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Route: Southwest Slopes (roughly)
Start: 6 a.m.
South Massive Summit: 9:45 a.m.
Mt. Massive Summit: 10:45 a.m.
Finish: 1:30 p.m.
Side note: The road to trailhead has been drastically improved. In general, clearance is still somewhat of an issue, but the last half mile isn't as rough as it used to be, and it's now what I'd call an "easy 4WD road."
On this Memorial Day Weekend, I couldn't think of a more fitting mountain to climb than Mt. Massive:
Even though I've hiked in this valley a few times before, the views never cease to amaze me:
For the first mile or so, before the turnoff, the trail was an intermittent mix of dry dirt, streams of water, slushy snow and mud. Above 12,000 feet, most of the summer trail is still under snow:
Early in the morning, the snow was firm and perfect for cramponing:
Our first goal was South Massive (our final point to climb among Massive's five 14k+ points), so we aimed for the low point on the saddle:
Here's a look at Mt. Massive from the saddle:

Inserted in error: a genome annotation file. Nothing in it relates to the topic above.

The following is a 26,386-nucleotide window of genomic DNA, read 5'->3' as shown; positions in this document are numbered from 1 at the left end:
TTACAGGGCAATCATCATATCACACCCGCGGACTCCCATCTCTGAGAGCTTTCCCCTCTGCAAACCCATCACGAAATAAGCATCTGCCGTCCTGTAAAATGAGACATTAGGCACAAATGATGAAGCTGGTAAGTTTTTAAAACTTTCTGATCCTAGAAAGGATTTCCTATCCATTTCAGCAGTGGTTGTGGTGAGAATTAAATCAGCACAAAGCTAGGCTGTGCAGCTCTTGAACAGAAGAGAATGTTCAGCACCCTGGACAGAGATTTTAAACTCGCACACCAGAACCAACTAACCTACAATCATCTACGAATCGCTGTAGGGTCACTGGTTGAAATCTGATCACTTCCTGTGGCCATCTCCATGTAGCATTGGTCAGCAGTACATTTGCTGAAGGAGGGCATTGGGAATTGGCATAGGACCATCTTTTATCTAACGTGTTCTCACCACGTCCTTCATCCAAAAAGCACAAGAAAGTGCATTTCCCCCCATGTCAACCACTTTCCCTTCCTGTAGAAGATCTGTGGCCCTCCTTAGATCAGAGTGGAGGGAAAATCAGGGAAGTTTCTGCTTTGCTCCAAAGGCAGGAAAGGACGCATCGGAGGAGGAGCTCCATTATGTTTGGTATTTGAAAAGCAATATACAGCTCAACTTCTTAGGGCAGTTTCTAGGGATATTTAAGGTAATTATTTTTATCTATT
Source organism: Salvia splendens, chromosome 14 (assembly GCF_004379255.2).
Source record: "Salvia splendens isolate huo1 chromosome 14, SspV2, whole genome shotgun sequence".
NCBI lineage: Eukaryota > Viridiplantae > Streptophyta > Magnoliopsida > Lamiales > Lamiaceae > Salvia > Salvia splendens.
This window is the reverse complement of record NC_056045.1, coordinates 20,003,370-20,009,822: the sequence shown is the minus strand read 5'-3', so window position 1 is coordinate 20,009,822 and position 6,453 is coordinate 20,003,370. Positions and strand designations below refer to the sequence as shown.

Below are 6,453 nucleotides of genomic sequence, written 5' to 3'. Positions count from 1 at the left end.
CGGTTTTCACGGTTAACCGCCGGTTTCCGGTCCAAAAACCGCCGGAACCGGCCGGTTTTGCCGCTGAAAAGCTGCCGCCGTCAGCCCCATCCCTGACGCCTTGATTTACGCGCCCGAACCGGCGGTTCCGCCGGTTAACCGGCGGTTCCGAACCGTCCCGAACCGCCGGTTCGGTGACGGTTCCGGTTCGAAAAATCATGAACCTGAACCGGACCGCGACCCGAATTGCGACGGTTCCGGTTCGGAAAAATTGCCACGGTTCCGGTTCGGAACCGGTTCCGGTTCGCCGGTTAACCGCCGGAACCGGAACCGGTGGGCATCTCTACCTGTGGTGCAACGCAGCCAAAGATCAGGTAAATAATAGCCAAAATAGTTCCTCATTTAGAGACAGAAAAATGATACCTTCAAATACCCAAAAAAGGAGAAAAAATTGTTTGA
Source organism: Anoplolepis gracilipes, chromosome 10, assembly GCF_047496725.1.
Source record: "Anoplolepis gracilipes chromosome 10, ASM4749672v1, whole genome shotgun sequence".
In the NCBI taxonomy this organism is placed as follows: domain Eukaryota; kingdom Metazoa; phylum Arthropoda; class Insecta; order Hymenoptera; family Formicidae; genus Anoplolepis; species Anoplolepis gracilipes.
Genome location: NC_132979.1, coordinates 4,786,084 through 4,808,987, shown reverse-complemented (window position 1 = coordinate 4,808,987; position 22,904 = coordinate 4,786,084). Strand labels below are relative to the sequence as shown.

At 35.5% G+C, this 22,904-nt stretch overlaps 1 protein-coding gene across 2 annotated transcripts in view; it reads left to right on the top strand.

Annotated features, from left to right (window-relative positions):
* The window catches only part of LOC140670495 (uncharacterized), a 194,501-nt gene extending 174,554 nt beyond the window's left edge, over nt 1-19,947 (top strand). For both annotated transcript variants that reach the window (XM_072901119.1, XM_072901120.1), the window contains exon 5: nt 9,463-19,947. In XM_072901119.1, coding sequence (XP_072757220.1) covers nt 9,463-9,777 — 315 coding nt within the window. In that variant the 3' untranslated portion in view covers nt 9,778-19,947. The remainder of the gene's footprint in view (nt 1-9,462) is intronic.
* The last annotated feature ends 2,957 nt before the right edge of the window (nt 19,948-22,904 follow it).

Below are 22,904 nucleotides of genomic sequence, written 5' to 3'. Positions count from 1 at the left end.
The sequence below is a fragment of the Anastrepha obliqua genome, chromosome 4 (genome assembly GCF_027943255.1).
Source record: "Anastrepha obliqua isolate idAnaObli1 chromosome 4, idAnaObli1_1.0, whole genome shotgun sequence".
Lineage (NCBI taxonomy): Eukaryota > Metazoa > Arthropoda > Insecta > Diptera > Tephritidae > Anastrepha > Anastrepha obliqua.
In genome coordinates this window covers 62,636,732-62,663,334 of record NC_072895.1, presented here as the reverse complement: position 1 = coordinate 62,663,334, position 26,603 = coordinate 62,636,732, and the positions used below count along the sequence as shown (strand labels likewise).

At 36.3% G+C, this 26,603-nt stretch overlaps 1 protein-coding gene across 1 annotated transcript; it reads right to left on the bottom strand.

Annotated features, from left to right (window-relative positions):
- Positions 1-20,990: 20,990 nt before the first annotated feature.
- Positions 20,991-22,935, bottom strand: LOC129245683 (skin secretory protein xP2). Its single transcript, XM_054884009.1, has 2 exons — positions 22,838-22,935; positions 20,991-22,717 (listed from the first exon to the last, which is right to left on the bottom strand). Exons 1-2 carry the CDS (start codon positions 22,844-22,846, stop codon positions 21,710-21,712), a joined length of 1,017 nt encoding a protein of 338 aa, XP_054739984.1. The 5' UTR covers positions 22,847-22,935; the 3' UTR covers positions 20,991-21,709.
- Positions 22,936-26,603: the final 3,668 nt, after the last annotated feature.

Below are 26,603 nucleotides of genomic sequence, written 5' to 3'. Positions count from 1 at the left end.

Heading over to South Massive:
Me on the summit of South Massive (with Mt. Massive in the background), throwin' the "S" gang sign:
Jen on South Massive (she's not a Southside gang member):
Pan of Mt. Massive viewed from South Massive:
Climbing the slope to Massive's ridge:
Pan of Jen on Massive's ridge:
Another pan I took (North Massive is far-right):
Me on Mt. Massive's summit:
Jen on Mt. Massive's summit:
Heading back down:
Got on a steep slope but the snow was perfect for heel-plunging down:
Farther down, the snow became a real pain. It was too soft to stand on (so we postholed up to our thighs) but not firm enough to glissade down. And the surface was still frozen and chunky, so when I tried to glissade it was like sliding down a field of glass shards. Luckily, farther down, glissading ended up being awesome.
Back in the trees, there were some sloppy sections, but overall it wasn't too bad:
Rough outline of our route (photo taken from Mt. Elbert two days later):
Originally, we planned to climb La Plata the following day, but decided to make it a "rest day." So we just climbed 2,000 feet of vertical on La Plata and enjoyed the views from a nice, 12,000-foot perch:
Thumbnails for uploaded photos (click to open slideshow):
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